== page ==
It’s time for test prep and you are tired of the same boring day-to-day schedule. The kids get burned out and nobody wants to do one more assessment. What is a teacher to do?
One way to change-up your schedule is to have some test prep reading stations. I know this sounds too simple but this has definitely been a huge game changer for my classroom. This year my team also tried it with their kids and they also saw the change. This is not anything I came up with. These ideas were shared to me by my literacy coach. She found these ideas from other great teacher authors. So let me share with you what my classroom looks like.
I have my kids go to two stations a day for 20 minutes each. I have two classes I teach, so one class is in red and one class is in blue.
For example Sara and Dan are in blue. Their first station is Buddy Reading. Donnie and Brandon’s first station is Istation. After 20 minutes I tell everyone to clean up. They all go back to their desk and then I announce for them to go to their second station. Now Sara and Dan go to Istation and Donnie and Brandon go to Buddy Reading.
So the next day I just move all the stations down one row, and the groups go to those stations. I have been doing this system for at least 6 years and it really works pretty well. During this time I call kids to my table to work on the standards they are still struggling with. I can see 2-3 groups during this 40 minute time block.
This idea originally came from Kady from the Teacher Trap blog. Make sure to go check out her blog post about Test Prep Tips. I have changed it up some to best benefit my 3rd graders.
The students are given an enlarged passage with questions already cut out and markers. The kids read the passage and then answer each question. They show their strategies for each question using one color of marker and then go to the passage and underline with the same color where they found that answer in the passage. They then put the question next to where they found the answer in the passage.
Even with inferencing questions (which we call brain questions) there is usually somewhere in the text that gave them a clue to that answer. With the questions that they can not go back to the text to find the answer, such as author’s purpose, they put the question above the passage. Even though they are still doing a passage, they have fun because they are working with a buddy, they get to use markers, and the paper is huge!
I’m not sure where this idea originated from, but when my literacy coach told me about it I couldn’t wait to try it. There is a poster size passage with questions attached to the wall. The students use highlighter tape to answer the question and prove their answers.
It seems so simple but the kids really love it. They get to use highlighter tape…. how much better does it get!
I don’t know how I made it through my teaching career without knowing about these jewels. I just found out about them a couple of months ago and I am totally in love. The kids have a laminated passage with these hot and cold dots over the answer choices. They take this special pen and click on the answer they think is correct. If they get it right is says “great job” and it blinks green. If they get it wrong it says “Try again” and it blinks red.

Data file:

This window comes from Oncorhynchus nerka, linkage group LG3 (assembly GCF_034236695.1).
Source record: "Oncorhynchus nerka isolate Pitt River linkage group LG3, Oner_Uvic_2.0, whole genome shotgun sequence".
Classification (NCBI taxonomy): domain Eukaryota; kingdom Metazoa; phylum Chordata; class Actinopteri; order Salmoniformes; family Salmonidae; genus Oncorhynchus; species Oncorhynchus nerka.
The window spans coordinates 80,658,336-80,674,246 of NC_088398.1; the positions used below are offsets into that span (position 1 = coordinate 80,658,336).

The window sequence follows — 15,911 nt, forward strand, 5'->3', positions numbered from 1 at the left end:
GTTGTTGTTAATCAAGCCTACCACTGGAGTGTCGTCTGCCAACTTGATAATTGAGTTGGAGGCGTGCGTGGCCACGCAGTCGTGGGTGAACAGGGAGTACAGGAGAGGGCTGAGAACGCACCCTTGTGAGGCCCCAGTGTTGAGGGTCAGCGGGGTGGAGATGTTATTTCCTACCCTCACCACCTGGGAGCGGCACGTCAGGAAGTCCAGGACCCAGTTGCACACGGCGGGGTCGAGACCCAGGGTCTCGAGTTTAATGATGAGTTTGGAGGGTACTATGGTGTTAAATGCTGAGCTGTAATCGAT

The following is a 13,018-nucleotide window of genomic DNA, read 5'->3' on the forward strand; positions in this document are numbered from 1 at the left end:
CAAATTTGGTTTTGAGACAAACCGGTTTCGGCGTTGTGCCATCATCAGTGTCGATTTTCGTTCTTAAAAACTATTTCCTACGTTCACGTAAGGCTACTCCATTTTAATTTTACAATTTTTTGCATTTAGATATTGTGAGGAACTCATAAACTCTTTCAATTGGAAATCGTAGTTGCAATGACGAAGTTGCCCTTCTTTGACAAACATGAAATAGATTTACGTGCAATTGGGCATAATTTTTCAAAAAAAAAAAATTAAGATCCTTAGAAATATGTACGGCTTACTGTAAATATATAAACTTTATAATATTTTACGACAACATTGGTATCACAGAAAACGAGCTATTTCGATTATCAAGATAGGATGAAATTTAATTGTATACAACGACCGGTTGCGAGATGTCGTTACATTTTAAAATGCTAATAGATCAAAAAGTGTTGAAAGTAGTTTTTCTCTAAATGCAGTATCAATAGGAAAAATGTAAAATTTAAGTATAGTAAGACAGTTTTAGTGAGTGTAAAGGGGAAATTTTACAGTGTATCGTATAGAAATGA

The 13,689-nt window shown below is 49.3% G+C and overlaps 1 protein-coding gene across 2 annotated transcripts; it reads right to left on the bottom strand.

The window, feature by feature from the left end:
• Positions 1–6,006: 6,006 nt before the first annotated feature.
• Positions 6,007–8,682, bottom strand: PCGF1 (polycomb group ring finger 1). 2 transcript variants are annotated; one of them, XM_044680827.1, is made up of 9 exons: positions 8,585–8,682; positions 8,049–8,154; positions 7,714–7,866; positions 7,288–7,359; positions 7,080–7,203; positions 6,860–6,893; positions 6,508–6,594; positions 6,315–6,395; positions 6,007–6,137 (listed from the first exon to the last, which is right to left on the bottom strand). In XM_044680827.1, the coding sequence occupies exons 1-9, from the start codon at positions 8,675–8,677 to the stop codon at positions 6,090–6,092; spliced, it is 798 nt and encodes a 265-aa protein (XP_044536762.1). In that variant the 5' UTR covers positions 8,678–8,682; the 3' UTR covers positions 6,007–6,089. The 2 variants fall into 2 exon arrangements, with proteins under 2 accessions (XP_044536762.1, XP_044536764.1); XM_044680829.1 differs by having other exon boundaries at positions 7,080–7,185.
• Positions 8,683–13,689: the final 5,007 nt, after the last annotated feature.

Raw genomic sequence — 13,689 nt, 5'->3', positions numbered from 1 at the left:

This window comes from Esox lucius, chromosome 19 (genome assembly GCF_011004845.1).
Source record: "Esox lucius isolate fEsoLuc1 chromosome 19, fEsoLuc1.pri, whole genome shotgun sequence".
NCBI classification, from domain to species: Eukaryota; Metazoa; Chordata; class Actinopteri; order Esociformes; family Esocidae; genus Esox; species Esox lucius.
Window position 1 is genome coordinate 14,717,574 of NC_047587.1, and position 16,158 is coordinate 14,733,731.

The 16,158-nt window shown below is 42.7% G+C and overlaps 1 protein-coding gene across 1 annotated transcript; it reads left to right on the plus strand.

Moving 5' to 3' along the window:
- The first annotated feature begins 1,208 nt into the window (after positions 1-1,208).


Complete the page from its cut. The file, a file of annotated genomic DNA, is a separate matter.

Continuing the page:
The great thing about this is I can hear when they get it right. I love to hear that sound. Oh where have these Hot Dots been all my teaching life?! If you want to learn more about them you can click on the pictures below.
Task cards can sometimes be boring so I have tried to make it more interesting for the kids. I have a copy of STAAR test prep task cards I purchased from Watson Works. They are perfect because they have a mixture of all the TEKS the kids have learned throughout the year. I have a game board from an old game I don’t use anymore.
When the kids answer a task card correctly they get to roll a die and move that many pieces on the game board. The first one to the end wins. Just adding the game board component changes everything for the kids.
Another workstation I use is Istation. This is our reading program that is on the computer. I also have a station for the kids to go to the school library and the classroom library. I also have a station for outside reading because I am lucky enough to have an atrium attached to my classroom that has a couch and chairs setup for the kids to read. I think it’s really important to give the kids a chance to relax some and read. They are doing some hard passages in the other stations and I want them to be able to take a small break and enjoy their reading.
These stations have worked very well. After five days of rotations, I add different passages to the stations. They are engaged and work well with their partners during the workstations. It works perfectly for me to meet with small groups.
I have made some editable workstation task cards for you if you would like to try some of these test prep reading stations. Just click on the picture below.
I hope these are helpful for you!